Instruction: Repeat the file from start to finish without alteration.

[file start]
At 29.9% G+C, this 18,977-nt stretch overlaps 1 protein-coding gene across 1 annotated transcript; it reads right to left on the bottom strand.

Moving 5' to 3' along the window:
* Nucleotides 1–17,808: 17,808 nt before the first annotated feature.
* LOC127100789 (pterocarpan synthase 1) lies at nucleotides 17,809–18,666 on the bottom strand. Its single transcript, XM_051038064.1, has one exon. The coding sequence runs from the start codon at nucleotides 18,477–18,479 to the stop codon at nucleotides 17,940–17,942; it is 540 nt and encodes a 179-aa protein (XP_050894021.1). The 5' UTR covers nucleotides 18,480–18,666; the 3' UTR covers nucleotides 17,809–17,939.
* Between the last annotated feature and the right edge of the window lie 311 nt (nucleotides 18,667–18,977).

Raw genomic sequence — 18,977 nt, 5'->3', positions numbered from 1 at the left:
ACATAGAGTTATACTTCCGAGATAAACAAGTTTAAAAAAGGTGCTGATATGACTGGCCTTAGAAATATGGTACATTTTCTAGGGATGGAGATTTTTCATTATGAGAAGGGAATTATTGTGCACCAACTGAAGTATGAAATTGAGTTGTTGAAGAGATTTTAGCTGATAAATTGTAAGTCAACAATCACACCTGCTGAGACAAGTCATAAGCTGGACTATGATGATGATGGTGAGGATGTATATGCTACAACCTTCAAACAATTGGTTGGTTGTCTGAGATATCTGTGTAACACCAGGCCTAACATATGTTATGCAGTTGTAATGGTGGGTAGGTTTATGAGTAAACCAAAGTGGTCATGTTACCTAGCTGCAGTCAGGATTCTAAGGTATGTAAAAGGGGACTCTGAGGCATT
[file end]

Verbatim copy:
At 29.9% G+C, this 18,977-nt stretch overlaps 1 protein-coding gene across 1 annotated transcript; it reads right to left on the bottom strand.

Moving 5' to 3' along the window:
* Nucleotides 1–17,808: 17,808 nt before the first annotated feature.
* LOC127100789 (pterocarpan synthase 1) lies at nucleotides 17,809–18,666 on the bottom strand. Its single transcript, XM_051038064.1, has one exon. The coding sequence runs from the start codon at nucleotides 18,477–18,479 to the stop codon at nucleotides 17,940–17,942; it is 540 nt and encodes a 179-aa protein (XP_050894021.1). The 5' UTR covers nucleotides 18,480–18,666; the 3' UTR covers nucleotides 17,809–17,939.
* Between the last annotated feature and the right edge of the window lie 311 nt (nucleotides 18,667–18,977).

Raw genomic sequence — 18,977 nt, 5'->3', positions numbered from 1 at the left:
ACATAGAGTTATACTTCCGAGATAAACAAGTTTAAAAAAGGTGCTGATATGACTGGCCTTAGAAATATGGTACATTTTCTAGGGATGGAGATTTTTCATTATGAGAAGGGAATTATTGTGCACCAACTGAAGTATGAAATTGAGTTGTTGAAGAGATTTTAGCTGATAAATTGTAAGTCAACAATCACACCTGCTGAGACAAGTCATAAGCTGGACTATGATGATGATGGTGAGGATGTATATGCTACAACCTTCAAACAATTGGTTGGTTGTCTGAGATATCTGTGTAACACCAGGCCTAACATATGTTATGCAGTTGTAATGGTGGGTAGGTTTATGAGTAAACCAAAGTGGTCATGTTACCTAGCTGCAGTCAGGATTCTAAGGTATGTAAAAGGGGACTCTGAGGCATT